Use of extension cords is permitted when only one item is plugged into it. You may use more than one appliance on a circuit if you use breaker-protected, multi-plug power strips. We encourage you to use surge protectors on all electronic equipment.
See “Cooking in the Residence Hall” and “Fire Safety” for additional safety guidelines.
Students may not babysit in the residence halls.
BUSINESS AND SOLICITATION
The University residence halls are intended as places of residence for students to support the pursuit of their educational goals. As such, they are not appropriate places for the operation of any type of business activity. Solicitation of residents by any individual or group is prohibited, and any violation of this should be promptly reported to the residence hall staff person or Student Development.
Bulletin boards are used as a prime method of communication. Each resident is responsible for knowing the contents of all official notices posted in the residence halls.
Students who wish to remain on campus during Thanksgiving, Christmas and Spring Breaks must first request permission from the Area Coordinators. A flat rate of $300.00 will be charged to students approved to stay for reasons not listed below.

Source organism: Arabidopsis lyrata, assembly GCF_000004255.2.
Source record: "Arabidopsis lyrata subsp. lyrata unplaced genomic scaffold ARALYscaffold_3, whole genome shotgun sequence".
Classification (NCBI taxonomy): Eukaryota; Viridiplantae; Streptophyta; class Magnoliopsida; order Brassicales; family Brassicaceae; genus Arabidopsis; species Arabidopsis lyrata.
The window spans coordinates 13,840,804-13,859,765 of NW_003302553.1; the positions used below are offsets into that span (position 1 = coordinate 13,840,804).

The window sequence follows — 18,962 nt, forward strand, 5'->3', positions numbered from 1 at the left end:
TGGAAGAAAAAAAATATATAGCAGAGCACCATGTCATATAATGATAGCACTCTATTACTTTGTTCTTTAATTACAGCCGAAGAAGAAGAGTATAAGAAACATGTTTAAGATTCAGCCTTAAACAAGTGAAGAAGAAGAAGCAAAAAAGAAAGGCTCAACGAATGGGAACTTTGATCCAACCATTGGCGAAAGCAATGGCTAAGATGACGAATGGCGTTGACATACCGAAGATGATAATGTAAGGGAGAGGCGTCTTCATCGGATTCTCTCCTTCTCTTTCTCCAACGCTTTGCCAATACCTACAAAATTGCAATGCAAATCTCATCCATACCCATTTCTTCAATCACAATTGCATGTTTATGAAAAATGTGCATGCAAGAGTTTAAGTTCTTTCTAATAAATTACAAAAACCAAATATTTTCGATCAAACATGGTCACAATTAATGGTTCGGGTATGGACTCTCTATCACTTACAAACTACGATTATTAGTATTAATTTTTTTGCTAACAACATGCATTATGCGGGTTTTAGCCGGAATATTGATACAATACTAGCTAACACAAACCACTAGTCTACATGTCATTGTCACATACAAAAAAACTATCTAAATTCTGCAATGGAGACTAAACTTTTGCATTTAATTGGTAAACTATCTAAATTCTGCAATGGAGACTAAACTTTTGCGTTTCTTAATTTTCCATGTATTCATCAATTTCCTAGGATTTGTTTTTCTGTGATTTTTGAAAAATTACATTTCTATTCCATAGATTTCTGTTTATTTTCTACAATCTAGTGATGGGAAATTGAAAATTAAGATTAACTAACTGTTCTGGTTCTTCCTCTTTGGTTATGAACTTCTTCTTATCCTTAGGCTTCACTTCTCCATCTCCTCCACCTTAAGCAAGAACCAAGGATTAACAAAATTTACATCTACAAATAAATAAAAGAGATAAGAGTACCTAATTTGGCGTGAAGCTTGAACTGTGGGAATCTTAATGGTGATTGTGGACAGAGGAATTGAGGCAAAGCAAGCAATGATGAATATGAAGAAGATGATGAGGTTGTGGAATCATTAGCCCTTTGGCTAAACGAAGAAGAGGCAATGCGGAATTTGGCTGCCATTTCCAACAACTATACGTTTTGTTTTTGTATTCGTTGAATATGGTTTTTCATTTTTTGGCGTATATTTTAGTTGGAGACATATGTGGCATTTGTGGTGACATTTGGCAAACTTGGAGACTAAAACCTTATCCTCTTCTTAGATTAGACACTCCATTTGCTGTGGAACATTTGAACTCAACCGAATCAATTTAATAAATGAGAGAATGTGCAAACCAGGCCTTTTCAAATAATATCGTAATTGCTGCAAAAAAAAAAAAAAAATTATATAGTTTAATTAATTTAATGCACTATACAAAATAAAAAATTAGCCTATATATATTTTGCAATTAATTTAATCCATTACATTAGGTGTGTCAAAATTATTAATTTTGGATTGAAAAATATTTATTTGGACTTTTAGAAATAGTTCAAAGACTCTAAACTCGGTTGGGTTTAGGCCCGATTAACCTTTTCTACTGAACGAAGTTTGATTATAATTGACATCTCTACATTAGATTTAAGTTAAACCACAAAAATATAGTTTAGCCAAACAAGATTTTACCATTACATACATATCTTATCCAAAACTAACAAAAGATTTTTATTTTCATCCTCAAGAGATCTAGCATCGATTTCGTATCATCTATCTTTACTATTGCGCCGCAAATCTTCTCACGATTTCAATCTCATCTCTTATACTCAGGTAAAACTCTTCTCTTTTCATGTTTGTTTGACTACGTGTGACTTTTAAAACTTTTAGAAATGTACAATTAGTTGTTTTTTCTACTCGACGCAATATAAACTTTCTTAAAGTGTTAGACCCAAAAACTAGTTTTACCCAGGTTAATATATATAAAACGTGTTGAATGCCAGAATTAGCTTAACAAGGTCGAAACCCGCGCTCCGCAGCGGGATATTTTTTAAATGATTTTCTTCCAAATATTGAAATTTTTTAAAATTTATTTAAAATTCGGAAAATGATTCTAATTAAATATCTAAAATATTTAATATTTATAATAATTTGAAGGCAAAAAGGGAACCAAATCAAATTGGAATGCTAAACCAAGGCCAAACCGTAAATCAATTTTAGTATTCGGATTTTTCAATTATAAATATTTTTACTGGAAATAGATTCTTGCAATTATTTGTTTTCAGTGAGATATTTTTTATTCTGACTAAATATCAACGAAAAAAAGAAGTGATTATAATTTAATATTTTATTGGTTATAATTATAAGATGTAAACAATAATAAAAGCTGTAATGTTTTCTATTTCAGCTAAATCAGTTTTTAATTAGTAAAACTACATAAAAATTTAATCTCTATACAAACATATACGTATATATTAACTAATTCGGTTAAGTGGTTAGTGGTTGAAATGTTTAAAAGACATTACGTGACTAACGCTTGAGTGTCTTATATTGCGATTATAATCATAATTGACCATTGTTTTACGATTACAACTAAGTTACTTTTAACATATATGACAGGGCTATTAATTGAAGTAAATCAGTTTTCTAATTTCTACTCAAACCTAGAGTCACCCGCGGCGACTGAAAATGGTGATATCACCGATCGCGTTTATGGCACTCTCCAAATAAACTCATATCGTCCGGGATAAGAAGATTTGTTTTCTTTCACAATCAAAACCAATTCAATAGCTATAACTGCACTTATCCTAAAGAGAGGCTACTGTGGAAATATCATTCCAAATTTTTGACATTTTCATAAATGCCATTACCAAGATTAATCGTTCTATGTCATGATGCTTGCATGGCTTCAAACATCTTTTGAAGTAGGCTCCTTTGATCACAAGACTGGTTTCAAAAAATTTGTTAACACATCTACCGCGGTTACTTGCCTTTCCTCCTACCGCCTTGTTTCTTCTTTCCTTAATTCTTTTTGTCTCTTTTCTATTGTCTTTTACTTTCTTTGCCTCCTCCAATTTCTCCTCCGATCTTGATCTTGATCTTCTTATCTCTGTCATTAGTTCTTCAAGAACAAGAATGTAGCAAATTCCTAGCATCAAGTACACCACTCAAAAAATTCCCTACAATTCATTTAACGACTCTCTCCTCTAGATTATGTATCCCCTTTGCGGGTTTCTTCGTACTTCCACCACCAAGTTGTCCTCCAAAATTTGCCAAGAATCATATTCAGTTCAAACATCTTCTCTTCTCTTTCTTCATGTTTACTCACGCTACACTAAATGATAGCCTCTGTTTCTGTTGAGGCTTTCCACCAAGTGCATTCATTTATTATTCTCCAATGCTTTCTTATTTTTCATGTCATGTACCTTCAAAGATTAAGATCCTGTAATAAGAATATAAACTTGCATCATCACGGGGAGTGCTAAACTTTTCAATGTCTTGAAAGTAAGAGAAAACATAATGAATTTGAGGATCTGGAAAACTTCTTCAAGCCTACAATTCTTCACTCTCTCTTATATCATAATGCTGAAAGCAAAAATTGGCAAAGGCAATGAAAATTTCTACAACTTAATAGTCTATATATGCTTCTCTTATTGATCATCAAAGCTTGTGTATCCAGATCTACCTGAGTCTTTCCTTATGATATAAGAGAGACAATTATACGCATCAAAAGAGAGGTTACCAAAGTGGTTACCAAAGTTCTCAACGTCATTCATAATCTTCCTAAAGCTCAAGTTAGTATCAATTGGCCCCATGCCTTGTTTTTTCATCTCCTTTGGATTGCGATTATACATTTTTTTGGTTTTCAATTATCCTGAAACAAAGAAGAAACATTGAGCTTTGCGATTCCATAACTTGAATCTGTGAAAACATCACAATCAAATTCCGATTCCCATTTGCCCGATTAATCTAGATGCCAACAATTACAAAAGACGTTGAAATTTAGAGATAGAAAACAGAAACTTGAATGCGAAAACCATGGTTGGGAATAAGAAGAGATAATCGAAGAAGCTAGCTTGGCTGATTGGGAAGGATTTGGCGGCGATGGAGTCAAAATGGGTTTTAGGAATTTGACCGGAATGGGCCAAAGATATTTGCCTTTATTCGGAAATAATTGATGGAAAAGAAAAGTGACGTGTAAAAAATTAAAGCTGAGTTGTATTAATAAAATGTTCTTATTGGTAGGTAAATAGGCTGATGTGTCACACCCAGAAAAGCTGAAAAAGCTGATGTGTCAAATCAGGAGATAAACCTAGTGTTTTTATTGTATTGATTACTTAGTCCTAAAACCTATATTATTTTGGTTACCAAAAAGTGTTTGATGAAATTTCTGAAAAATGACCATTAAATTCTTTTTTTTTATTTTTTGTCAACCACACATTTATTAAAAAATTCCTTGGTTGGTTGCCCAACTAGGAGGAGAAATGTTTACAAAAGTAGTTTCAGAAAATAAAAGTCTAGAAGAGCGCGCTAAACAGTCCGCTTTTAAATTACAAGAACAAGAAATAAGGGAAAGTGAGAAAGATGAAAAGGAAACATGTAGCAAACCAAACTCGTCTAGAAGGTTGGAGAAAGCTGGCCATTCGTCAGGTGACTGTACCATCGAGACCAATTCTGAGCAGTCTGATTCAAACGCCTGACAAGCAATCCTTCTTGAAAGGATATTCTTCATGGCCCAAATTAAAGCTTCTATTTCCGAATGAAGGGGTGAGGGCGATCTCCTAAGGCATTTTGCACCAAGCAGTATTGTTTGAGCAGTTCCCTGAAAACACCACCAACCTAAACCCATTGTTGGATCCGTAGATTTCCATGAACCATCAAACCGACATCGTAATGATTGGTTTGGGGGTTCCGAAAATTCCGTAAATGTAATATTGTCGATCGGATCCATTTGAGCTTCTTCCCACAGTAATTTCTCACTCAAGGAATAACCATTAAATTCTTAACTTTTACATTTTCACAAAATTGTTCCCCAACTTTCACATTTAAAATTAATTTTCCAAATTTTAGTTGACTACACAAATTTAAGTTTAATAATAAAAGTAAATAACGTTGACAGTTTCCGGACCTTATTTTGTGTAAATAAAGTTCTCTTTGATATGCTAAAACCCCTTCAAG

- Your home is more than 500 miles from Mt. Pleasant
- You are an international student
- You are working on campus or participating in a University-sponsored trip, internship, student teaching (University advisor or supervisor must verify)
Consolidated Management Foodservice is closed during breaks.
Students are not to return early from break to the residence halls. If a student returns to their residence early, without prior approval from the Assistant Dean of Students, they are subject to disciplinary action.
CHECK IN AND CHECK OUT/ INVENTORIES
Check In – Before students arrive, each residence hall room is inventoried by residence hall staff for furnishings and the physical condition of the room. Students must review the Room Condition Report Form with their RA and sign off on the condition of the room. Upon departure from the University, students must leave their rooms in the same condition as when they moved in. At the beginning of each school year the building card keys and room keys are distributed.
Check Out – Students are expected to check out within 24 hours after their last final exam or when the building closes, whichever comes sooner. At the end of each semester, notices are posted with procedures for vacating rooms and returning keys. Before leaving campus, students must check out with their RA. Failure to check out with a RA will result in a $50 improper check-out fee. Rooms and suites must be left clean and in good order. All bed components must be in the room. Charges may be assessed in situations where damages have been incurred over and above normal wear and tear, furniture is missing, or the room is not clean.